Monteverdi – Madrigal into Opera

Performers: 7-8 singers, 5 strings, organ, theorbo, harp, harpsichord

Extra requirements: organ, harpsichord

L’Orfeo (1607) – (Prologue & Act II Messenger scene)
Il Ballo dell’Ingrate
(1608)
Madrigals by De Wert, Rore, Marenzio, Gesualdo and Monteverdi

This programme shows how, unlike his contemporaries, Monteverdi’s first dramatic works were built on the experience of his madrigals and those of his forward-looking colleagues writing in the style he called ‘The second practice’. In this, music didn’t have to obey traditional rules if it served the purpose of expressing the text.

L’Orfeo was written in 1607 for private performance at the court of the Duke of Mantua at Carnival. Its most touching scene is the announcement of Euridice’s death – and Orfeo’s response. The following year, to celebrate the marriage of the Duke’s elder son, other works were commissioned including Il Ballo dell’Ingrate (The Ball of the Ingrates). The story, set at the gates of Hell and written for the newly married couple, is about the perils for young women of not accepting the advances of Love and features virtuoso roles for Pluto and Venus. It contains wonderful dance music and a desolate lament.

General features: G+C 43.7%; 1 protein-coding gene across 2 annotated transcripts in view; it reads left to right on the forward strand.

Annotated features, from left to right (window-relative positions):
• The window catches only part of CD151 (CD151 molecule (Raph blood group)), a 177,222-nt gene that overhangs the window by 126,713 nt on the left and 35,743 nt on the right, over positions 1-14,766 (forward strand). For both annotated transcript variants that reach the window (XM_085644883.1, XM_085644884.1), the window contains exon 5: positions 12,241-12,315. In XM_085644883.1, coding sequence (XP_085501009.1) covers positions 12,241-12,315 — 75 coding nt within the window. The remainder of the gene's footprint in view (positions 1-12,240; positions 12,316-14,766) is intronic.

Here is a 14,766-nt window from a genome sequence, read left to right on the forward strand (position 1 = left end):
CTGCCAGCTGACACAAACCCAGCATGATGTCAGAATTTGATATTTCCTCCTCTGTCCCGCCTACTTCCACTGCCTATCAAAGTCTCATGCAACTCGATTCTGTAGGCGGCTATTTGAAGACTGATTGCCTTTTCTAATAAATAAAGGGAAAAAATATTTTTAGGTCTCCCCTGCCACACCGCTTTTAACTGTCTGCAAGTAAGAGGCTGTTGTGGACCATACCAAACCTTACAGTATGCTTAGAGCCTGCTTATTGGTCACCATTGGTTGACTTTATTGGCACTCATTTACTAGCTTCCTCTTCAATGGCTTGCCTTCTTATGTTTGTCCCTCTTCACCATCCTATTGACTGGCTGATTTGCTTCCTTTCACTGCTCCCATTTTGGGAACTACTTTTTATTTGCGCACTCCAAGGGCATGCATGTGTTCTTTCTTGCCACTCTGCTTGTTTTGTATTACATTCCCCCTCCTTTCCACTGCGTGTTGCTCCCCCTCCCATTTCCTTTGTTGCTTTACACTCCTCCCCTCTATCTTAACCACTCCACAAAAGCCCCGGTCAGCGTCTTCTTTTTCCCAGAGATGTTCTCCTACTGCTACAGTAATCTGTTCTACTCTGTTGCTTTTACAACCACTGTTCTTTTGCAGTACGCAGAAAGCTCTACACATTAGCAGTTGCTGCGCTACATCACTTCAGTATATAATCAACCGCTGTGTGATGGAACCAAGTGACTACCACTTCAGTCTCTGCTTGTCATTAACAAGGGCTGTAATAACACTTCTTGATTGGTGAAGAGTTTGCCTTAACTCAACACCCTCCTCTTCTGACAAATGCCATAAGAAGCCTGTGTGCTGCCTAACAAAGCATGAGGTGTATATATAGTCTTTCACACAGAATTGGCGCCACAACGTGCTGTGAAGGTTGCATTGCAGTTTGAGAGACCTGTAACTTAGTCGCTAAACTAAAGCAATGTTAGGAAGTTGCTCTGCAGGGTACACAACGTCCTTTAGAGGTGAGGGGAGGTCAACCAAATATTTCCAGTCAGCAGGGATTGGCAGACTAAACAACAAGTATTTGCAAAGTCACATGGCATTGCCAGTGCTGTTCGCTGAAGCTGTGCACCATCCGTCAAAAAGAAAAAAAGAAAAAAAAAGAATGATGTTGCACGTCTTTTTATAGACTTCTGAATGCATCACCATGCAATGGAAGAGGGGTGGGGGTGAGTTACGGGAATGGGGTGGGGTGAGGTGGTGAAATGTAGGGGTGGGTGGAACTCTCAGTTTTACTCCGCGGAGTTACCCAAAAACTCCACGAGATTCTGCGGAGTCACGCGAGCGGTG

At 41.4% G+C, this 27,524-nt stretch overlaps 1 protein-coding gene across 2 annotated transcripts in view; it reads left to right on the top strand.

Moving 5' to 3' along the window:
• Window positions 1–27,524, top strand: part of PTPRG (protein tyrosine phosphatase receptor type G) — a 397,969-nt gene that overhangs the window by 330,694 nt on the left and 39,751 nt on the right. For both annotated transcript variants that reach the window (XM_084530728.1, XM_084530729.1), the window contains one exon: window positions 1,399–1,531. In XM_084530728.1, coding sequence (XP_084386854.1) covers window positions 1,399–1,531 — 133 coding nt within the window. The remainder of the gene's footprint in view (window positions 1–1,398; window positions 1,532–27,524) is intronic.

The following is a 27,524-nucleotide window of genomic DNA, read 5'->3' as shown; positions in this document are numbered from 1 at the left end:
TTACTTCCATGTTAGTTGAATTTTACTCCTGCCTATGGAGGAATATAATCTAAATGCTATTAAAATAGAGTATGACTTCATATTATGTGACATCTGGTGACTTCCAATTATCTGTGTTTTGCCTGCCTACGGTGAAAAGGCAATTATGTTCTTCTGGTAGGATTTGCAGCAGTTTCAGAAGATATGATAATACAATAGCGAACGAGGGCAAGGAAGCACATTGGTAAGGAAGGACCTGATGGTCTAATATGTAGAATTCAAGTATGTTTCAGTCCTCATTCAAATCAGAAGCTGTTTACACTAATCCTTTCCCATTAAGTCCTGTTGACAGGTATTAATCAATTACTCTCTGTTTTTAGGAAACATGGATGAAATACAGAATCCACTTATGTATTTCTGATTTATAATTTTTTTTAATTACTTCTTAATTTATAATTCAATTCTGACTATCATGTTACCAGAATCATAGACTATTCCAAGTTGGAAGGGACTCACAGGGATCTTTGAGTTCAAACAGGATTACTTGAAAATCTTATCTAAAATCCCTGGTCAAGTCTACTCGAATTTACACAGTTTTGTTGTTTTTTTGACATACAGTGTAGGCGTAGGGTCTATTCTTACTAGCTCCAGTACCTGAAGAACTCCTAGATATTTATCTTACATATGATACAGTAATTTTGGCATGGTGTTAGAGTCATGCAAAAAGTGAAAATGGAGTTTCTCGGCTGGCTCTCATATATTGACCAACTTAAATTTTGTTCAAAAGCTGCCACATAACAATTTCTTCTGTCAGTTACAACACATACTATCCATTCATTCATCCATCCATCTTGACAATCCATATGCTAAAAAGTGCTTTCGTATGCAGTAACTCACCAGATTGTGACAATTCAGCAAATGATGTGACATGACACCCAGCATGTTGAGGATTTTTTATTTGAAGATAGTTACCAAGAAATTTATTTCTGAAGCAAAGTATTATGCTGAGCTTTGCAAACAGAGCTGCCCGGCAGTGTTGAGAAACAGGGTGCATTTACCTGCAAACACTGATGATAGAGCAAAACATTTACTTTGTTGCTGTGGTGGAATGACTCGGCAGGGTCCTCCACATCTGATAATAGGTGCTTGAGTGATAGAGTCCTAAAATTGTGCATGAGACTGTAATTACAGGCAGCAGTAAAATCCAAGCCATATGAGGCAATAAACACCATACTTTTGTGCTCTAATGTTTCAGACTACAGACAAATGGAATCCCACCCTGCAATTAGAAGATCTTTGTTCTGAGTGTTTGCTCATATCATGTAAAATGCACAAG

To set up these pieces, fabulously descriptive madrigals by the last composers of their generation which give the perfect context to Monteverdi’s colouristic writing.

The performance conducted by Hollingworth has the charm of the panting blossoming of the voices which submerge each other in the omnipresent concept of sweetness.” La Repubblica (Italy)

“As with The Full Monteverdi, the audience is made to feel that it is actually inside the music: stung by the biting discords, caressed by the velvety sonority of the consolatory consonances.. .and finally overwhelmed by the intensity of these miniature choral-dramas.The Times

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